The above preview is unformatted text

This student written piece of work is one of many that can be found in our GCSE Jane Austen section.

Found what you're looking for?

  • Start learning 29% faster today
  • 150,000+ documents available
  • Just £6.99 a month

Not the one? Search for your essay title...
  • Join over 1.2 million students every month
  • Accelerate your learning by 29%
  • Unlimited access from just £6.99 per month

See related essaysSee related essays

Related GCSE Jane Austen essays

  1. How is love and marriage treated in Jane Austen's Pride and Prejudice?

    Elizabeth's refusal shows her to have more trust in love for a happy marriage rather than economical security, and strengthens the theme of love and marriage in the book.

  2. An exploration of Men and Women's relationships in Jane Austen's 'Pride and 'Prejudice

    This she found in Mr Collins. "I am not a romantic you know. I never was. I ask only a comfortable home, and considering Mr Collins's character, connections, and situation in life, I am convinced that my chance of happiness is as fair, as most can boast on entering a marriage state."

  1. Discuss Jane Austens presentation of the theme of love and marriage in Pride and ...

    matrimony to a gentleman of wealth was an important goal to achieve in most women's lives. Mr Bennet married his wife because she was beautiful in her youth and her ability to supply her with children. But eventually her beauty began to fade and so the happiness and the joyfulness of the marriage.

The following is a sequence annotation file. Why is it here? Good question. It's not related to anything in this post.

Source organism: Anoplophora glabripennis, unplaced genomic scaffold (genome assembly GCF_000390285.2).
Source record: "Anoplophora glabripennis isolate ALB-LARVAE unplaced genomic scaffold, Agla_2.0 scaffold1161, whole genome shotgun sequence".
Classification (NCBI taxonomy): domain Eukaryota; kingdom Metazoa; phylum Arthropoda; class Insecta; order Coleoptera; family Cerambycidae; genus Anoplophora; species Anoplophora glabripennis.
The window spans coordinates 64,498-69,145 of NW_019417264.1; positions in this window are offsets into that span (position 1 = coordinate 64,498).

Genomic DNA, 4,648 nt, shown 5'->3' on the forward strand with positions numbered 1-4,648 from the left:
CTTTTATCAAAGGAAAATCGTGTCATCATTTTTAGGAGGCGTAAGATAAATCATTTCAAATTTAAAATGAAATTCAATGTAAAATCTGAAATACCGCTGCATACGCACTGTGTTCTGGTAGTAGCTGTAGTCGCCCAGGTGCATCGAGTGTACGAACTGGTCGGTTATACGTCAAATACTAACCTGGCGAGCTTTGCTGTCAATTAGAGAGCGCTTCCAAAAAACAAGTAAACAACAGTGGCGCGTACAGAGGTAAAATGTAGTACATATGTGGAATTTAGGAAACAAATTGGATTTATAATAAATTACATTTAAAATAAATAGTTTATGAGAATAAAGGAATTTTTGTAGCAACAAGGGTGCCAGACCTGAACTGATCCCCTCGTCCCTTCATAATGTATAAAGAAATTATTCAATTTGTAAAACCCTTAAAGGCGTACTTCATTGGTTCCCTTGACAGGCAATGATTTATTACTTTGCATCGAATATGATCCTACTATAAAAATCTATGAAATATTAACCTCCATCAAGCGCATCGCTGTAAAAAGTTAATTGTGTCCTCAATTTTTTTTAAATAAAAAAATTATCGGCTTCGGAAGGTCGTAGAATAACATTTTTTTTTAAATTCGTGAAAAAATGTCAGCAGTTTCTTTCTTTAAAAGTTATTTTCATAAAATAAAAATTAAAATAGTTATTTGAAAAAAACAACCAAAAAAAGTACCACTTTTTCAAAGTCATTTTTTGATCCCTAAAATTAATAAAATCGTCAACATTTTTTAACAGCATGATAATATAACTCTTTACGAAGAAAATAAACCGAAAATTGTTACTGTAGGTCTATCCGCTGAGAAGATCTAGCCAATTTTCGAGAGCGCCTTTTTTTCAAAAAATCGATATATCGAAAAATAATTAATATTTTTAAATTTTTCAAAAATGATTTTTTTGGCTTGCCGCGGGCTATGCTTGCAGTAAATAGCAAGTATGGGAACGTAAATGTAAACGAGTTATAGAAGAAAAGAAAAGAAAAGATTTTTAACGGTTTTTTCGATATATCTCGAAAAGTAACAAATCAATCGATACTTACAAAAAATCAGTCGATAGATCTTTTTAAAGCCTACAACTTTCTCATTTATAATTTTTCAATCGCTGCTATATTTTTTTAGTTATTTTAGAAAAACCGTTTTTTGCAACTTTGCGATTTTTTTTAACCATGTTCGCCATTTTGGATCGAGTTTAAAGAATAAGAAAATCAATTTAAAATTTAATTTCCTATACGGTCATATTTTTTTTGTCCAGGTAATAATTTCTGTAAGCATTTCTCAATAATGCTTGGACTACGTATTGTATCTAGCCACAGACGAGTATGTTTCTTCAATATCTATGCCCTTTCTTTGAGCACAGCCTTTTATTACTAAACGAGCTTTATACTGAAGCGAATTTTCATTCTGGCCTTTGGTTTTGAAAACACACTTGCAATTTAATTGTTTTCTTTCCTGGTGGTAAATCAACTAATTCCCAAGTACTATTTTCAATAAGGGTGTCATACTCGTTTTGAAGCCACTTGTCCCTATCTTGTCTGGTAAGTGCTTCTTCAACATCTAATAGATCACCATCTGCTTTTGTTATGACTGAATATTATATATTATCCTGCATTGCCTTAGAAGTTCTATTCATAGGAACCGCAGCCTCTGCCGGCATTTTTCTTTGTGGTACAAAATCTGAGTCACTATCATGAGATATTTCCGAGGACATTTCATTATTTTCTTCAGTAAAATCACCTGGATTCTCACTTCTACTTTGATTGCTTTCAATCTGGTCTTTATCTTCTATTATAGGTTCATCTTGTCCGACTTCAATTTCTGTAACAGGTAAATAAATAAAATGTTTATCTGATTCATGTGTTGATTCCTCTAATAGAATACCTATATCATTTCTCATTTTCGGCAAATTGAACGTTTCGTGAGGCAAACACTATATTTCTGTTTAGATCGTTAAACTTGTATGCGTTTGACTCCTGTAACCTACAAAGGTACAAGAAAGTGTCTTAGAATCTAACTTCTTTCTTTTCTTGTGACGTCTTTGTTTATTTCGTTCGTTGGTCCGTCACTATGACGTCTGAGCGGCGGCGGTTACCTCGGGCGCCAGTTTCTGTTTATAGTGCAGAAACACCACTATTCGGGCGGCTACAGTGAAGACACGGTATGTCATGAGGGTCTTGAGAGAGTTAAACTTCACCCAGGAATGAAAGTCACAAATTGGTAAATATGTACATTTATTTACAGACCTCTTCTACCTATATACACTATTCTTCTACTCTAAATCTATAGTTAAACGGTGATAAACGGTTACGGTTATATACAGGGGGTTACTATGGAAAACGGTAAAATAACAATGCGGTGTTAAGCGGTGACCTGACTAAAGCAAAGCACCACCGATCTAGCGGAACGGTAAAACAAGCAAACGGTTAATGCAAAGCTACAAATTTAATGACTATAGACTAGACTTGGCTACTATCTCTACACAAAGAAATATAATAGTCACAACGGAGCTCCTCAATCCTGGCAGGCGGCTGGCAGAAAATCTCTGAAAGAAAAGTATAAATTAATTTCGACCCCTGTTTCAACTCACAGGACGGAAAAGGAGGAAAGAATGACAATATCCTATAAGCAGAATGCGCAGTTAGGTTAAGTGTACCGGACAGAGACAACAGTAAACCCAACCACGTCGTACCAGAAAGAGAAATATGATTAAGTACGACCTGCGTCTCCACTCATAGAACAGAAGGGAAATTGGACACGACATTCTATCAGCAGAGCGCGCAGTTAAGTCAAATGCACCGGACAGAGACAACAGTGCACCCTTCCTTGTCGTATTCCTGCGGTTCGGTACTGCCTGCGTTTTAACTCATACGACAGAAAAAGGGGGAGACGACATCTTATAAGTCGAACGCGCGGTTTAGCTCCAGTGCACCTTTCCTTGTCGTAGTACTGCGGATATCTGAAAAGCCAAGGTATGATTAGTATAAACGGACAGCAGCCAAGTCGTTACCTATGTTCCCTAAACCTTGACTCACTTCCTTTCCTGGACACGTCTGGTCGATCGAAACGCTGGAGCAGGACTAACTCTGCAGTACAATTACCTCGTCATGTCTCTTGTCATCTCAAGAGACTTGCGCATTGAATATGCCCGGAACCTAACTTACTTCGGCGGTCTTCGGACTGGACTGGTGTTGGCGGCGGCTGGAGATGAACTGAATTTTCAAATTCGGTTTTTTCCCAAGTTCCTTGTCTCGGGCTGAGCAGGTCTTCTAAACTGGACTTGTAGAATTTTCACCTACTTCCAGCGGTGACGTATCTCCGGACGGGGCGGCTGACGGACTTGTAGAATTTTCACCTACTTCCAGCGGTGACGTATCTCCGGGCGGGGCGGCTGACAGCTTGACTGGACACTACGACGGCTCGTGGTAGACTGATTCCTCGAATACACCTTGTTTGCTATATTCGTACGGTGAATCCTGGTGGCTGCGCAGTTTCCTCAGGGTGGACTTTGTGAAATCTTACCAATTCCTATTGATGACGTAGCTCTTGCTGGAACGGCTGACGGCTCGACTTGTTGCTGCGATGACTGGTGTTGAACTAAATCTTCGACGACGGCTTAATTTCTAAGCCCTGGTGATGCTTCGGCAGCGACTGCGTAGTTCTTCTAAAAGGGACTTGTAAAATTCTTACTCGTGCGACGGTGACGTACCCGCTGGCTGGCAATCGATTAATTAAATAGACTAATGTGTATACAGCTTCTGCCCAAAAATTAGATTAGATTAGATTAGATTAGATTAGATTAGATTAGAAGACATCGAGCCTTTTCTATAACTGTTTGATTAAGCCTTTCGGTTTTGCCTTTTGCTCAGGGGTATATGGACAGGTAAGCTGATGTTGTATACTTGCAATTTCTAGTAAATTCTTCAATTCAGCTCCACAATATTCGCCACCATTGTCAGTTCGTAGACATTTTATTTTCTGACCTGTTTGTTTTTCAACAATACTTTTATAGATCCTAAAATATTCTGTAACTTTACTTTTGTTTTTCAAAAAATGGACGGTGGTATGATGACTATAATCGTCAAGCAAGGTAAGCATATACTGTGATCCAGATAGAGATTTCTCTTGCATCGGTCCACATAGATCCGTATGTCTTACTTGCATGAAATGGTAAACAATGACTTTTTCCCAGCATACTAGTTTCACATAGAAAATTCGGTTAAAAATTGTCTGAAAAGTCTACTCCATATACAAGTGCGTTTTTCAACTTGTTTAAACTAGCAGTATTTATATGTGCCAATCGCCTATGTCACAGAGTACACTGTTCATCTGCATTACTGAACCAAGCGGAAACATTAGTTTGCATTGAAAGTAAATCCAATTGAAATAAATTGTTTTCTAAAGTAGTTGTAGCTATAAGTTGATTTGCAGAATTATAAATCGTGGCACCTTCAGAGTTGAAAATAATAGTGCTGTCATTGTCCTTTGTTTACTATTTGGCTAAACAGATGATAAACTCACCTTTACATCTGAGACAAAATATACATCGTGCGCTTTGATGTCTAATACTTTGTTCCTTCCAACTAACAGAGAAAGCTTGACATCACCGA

2. Analyse Jane Austen's presentation of love and marriage in her novel Pride and Prejudice. ...

    Austen is sarcastic in this comment, how could Mr Collins want to marry and let alone be in love with Charlotte after he has only just asked Elizabeth to marry him? The couple certainly have none of the four things Austen considers in an ideal marriage.

  1. Explore Austen's Presentation Of Marriage in "Pride & Prejudice"

    Mr. Darcy is not only well established in society and has a pleasant appearance but also has a fortune, and this makes him more able to give a woman security and financial stability. This therefore infers that society judged men not only on their personality and appearance but also

  2. Portrayal of Marriage in Pride and Prejudice.

    In my opinion, pride comes in for the sharper criticism by Austen. She has chosen to personify this trait in several characters in "Pride and Prejudice" although it is hard to find one character who portrays prejudice alone, throughout the novel.

  1. Discuss Jane Austen's treatment of the theme of marriage in Pride and Prejudice.

    Austen criticizes marriage without love for either social propriety, Mr Collins, or economic security alone, Charlotte. On page 85 Mr Collins gives his reasons for marrying, he says that it is right for every clergyman to set the example of matrimony in his parish.

  2. Examine the different marriage relationships and attitudes towards marriage presented in 'Pride and Prejudice'. ...

    are gentlemen, as their work has been rewarded and the status achieved. However, during Jane Austen's life, it would have been highly unlikely that a working-class man could become a yeoman or a gentleman, but a lady in the gentry class may marry up into the aristocracy.

  • Over 160,000 pieces
    of student written work
  • Annotated by
    experienced teachers
  • Ideas and feedback to
    improve your own work